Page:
So, I’ve made a new paddle which I’m calling “The Compromise”. It has a reduced surface area and I’ve done away with the full length dihedral on the power face, as it was pointed out to me that there is no sense in directing the water towards the edge of the blade if it is prevented from spilling over the edge because of the grippy edge.

Big Daddy and The Compromise

Big Daddy and The Compromise


I’d also hoped that the dihedral would reduce the risk of flutter, but as you can see in the video, the paddle does not follow a straight path. Trouble is, I’ve got used to it and don’t notice any more.
Paddle evolution

Paddle evolution


The Compromise shaft is slightly longer than Big Daddy.
I tried to make this paddle in one go and “sandwich” the shaft between two layers at the same time. I should have made a “jig” to hold the shaft at the correct angle whilst the resin went off. I managed in the end with a whole series of clamps, and forced the carbon fabric onto the mould with lots of tape. It was not great!
The Compromise mold

The Compromise mold


The shiny black finish on the paddle is caused by the polymer filler I had to use to patch up the indentations.
The Compromise blade

The Compromise blade


It ain’t pretty, but I tested it today on the K&A at Pewsey Wharf, swapping from Big Daddy to The Compromise and posted a video on YouTube.

The paddle does represent another step forward. I rather like the slightly longer shaft. The smaller blade enables a faster cadence and less fatigue. It doesn’t seem to flutter as much and I may be able to get one more stroke before I have to switch.

I’ll find out more on Waterside D.

Waterside C – 2015

The conditions for Waterside C were excellent, eight degrees, no overnight frost and a slight tail wind.

The finish window at Newbury had been put back an hour in order to try to deter the faster crews starting too early. If they arrived at Newbury before the finish window opened at one o’clock, their time would not end until it did.

I started at 09:30 hrs and proceeded towards the first portage at Wootten Rivers. I was using my big paddle and quickly got into a rhythm. Many of the K2s which were slightly faster than me had delayed their start, and soon I was being overtaken by fleets of them.

The wash really disturbed my paddling as I had to compensate for the steering effect when my C1 moves through the wash. First, the boat is “sucked” towards the overtaking craft, and then pushed away as I drop off the back of the bow wave. I have tried many times to wash-hang these boats, but with no rocker or a rudder, it takes too much energy to try and stay on.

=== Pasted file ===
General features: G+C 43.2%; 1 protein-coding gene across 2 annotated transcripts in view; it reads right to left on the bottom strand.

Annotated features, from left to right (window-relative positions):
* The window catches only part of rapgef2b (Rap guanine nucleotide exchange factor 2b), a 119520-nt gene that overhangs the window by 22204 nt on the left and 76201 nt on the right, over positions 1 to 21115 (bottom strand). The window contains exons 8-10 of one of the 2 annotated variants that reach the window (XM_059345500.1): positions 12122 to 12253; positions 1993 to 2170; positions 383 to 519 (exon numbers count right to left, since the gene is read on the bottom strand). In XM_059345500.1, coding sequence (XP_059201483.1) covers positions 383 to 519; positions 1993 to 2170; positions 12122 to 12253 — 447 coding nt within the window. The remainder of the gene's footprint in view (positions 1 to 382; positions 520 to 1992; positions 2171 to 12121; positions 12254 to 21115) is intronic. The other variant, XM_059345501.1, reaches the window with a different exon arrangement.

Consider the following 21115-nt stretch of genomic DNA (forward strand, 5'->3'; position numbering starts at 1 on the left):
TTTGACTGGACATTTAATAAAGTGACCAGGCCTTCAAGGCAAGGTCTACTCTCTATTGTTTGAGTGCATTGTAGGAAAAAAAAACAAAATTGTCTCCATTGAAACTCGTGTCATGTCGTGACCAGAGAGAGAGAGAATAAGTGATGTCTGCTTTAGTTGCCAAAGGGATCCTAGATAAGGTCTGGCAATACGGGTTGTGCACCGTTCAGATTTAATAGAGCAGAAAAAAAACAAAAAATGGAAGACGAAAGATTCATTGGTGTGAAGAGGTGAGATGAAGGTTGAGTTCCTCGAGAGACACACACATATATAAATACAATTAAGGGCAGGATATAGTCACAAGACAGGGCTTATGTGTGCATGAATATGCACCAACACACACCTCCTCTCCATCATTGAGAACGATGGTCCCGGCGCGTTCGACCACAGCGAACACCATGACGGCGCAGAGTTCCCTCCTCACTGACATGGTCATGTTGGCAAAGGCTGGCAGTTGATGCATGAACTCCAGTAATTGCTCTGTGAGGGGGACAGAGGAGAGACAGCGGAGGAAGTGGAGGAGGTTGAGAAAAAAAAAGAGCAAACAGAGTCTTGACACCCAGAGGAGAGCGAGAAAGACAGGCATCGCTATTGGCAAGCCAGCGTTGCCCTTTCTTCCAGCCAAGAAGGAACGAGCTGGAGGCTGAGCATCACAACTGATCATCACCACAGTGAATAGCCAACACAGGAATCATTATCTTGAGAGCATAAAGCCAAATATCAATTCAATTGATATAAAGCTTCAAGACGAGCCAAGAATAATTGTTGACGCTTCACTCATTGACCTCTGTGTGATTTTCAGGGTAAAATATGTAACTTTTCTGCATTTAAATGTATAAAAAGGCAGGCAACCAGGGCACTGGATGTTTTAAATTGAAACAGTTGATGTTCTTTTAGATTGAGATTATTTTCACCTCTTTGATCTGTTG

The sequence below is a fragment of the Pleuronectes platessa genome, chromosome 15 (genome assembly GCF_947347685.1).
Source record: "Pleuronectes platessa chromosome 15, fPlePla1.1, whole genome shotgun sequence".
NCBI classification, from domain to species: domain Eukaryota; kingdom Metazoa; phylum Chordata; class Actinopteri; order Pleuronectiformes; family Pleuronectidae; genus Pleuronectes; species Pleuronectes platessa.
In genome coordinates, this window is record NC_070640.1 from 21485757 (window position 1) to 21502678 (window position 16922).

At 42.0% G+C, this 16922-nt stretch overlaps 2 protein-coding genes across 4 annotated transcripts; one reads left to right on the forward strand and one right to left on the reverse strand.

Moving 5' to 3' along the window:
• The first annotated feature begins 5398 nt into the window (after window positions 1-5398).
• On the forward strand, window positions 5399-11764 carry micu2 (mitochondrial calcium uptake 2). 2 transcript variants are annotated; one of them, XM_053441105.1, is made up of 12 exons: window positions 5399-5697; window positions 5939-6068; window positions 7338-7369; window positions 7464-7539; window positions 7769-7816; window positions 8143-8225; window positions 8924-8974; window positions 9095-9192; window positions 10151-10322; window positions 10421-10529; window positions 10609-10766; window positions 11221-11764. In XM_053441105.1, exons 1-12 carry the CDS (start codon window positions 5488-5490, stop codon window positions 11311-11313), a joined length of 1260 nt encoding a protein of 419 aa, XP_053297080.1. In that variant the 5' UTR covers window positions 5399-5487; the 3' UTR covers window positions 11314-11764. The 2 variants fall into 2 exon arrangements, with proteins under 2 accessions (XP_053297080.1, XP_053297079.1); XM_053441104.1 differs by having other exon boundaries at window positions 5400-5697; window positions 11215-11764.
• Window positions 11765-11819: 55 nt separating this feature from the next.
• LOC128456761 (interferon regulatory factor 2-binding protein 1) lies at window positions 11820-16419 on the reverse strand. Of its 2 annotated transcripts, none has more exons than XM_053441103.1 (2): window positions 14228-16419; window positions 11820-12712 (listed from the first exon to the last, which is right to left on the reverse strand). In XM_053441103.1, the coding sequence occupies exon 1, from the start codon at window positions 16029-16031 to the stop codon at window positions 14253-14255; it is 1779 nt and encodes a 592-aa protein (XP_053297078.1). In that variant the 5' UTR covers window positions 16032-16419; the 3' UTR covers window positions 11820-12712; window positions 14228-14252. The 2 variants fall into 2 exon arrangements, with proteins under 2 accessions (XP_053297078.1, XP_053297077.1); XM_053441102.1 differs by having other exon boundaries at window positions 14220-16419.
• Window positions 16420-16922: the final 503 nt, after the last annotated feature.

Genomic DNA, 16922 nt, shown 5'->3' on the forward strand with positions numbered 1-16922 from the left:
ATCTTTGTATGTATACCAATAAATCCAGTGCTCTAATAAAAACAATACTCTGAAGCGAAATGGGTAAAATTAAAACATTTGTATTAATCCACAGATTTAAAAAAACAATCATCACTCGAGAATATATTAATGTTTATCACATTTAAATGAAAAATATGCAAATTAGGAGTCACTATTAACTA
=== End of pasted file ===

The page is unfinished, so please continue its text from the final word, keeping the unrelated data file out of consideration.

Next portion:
I made Wootten Rivers in a disappointing 30 minutes, I know I can do it in 28 and have often done so.

Undeterred, I leapt out at the portage, shouldered the boat and ran the pound. I always run the first lock because it get the legs going after being sat down for so long, especially on WS D and DW.

I paddled the next and ran the one before the Bruce Tunnel stretch.

Here I switched on a small bike light which I’d fixed on the front deck at the bow end. I need this in the tunnel so I can see where the front of the boat is so I can steer.

I like to get to the tunnel a fair distance behind the boat in front so the water will have calmed down a bit, and a reasonable distance in front of the boat behind so they are not tempted to sprint to get into the tunnel just before me.

All seemed well, there was a large groups of K2s in front, but they should go straight through. WRONG! There was a massive log jam of boats at the half way point, it was worse than the M25!

It was pitch black and we just had to sit and wait whilst it was sorted. I couldn’t see the water and dare not risk switching the paddle across, so I paddled on one side until I reached the end. Not nice!

Next up was Crofton’s and I ran the whole stretch overtaking a lot of the K2s which had passed me earlier. I also passed Sue in The Darkness and David Whitby in his prototype C1.

At Great Bedwyn, I did the same time calculation that I’m sure many crews do, and simply added my WS A time to estimate when I would finish. Actually I was in good shape.

So, on towards Hungerford.

I ran the first Froxfield pound and was pleased to go faster than the crews who elected to paddle. I was keeping track with a lot of the K2s which were quicker than me on the water simply because I could portage easier.

At Denham Mill, the handle of my paddle came loose and I changed it for my Wenonah blade. This has a significantly smaller blade surface and the difference was profound. It was like using a stick! However, my cadence nearly doubled and the strain on the muscles was much less.

I was passed at this point by Tom Fryer and a little later by Marcin Ponomarenkow in his high-kneeler.

We were stopped by the Marshalls at Kintbury due to road traffic and I took the time to chat with a few fellow paddlers. I also found I’d caught Chris Hotchkiss in his J203. When the road cleared, it was like a mass start as everyone competed for a place to get in. Luckily there’s lots of room at Kintbury.

Onwards to Newbury and a glance at the watch showed that me that any chance of a good time was slipping away. Foolishly I didn’t take my caffeine gel at Marsh Benham which may have perked me up a bit. Lesson learnt!

I finished in 4 hours 22 minutes and 47 seconds, nearly 2 minutes behind Pete Jones who is challenging my third position in the Series. Worst still, it was over 10 minutes slower than Megan’s time last year! Even with the delays I’d encountered and the high water levels last year, it did not add up to 10 minutes.

Finished!

Finished!


The final results were:

CANADIAN SINGLES

1 Marcin Ponomarenkow 3:44:55
2 Tom Fryer 3:53:16
3 Peter Jones 4:20:59
4 Nick Adnitt 4:22:47
5 Chris Hotchkiss 4:41:49
6 Tom Barnard 4:52:52
7 David Whitby 4:57:00
8 Lyndon White 5:14:42
9 Susan Digges la Touch 5:31:50

Marcin is running away with the Series lead and Tom is pretty safe in second place. My lead over Pete for third is now down to a few seconds if that. All to play for at D, could do with some ice stretches!